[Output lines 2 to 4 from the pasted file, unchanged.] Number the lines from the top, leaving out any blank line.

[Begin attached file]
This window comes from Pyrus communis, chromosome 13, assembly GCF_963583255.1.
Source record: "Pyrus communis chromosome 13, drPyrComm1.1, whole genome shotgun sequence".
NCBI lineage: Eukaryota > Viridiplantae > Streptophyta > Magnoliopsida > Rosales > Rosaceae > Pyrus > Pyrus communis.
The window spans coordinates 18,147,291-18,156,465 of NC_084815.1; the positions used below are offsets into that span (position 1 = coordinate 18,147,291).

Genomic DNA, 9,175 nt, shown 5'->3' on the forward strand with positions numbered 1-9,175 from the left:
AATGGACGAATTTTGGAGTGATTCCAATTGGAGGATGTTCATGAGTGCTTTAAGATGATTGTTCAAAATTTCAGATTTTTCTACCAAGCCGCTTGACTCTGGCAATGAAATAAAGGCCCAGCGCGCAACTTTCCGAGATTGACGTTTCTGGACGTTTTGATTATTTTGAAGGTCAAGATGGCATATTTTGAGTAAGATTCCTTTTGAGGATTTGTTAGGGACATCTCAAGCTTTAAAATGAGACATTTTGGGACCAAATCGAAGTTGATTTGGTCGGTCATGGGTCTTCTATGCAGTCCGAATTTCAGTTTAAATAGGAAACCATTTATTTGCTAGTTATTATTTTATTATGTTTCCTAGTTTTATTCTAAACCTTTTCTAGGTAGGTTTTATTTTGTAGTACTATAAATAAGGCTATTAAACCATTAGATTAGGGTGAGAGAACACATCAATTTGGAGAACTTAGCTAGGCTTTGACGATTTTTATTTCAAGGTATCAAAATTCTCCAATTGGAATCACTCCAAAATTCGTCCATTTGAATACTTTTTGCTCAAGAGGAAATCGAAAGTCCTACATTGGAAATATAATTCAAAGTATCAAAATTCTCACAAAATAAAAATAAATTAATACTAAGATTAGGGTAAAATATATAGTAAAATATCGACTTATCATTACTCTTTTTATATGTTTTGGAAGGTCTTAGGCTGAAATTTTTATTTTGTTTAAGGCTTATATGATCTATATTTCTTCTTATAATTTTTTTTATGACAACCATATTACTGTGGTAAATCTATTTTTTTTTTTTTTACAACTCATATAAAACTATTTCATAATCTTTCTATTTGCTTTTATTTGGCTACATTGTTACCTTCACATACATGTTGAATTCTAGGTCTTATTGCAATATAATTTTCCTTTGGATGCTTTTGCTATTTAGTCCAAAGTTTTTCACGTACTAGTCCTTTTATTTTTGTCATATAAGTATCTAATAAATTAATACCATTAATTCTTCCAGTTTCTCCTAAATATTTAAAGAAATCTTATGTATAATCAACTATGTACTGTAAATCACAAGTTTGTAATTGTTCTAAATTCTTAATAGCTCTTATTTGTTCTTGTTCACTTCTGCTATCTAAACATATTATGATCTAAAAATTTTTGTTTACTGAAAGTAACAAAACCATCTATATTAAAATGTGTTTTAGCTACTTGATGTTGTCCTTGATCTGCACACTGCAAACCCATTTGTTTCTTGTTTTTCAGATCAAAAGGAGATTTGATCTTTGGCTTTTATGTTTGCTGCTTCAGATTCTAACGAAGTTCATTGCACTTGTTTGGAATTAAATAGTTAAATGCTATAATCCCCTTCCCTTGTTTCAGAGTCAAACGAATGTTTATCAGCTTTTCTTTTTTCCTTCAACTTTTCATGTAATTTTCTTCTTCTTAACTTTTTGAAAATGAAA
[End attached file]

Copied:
Source record: "Pyrus communis chromosome 13, drPyrComm1.1, whole genome shotgun sequence".
NCBI lineage: Eukaryota > Viridiplantae > Streptophyta > Magnoliopsida > Rosales > Rosaceae > Pyrus > Pyrus communis.
The window spans coordinates 18,147,291-18,156,465 of NC_084815.1; the positions used below are offsets into that span (position 1 = coordinate 18,147,291).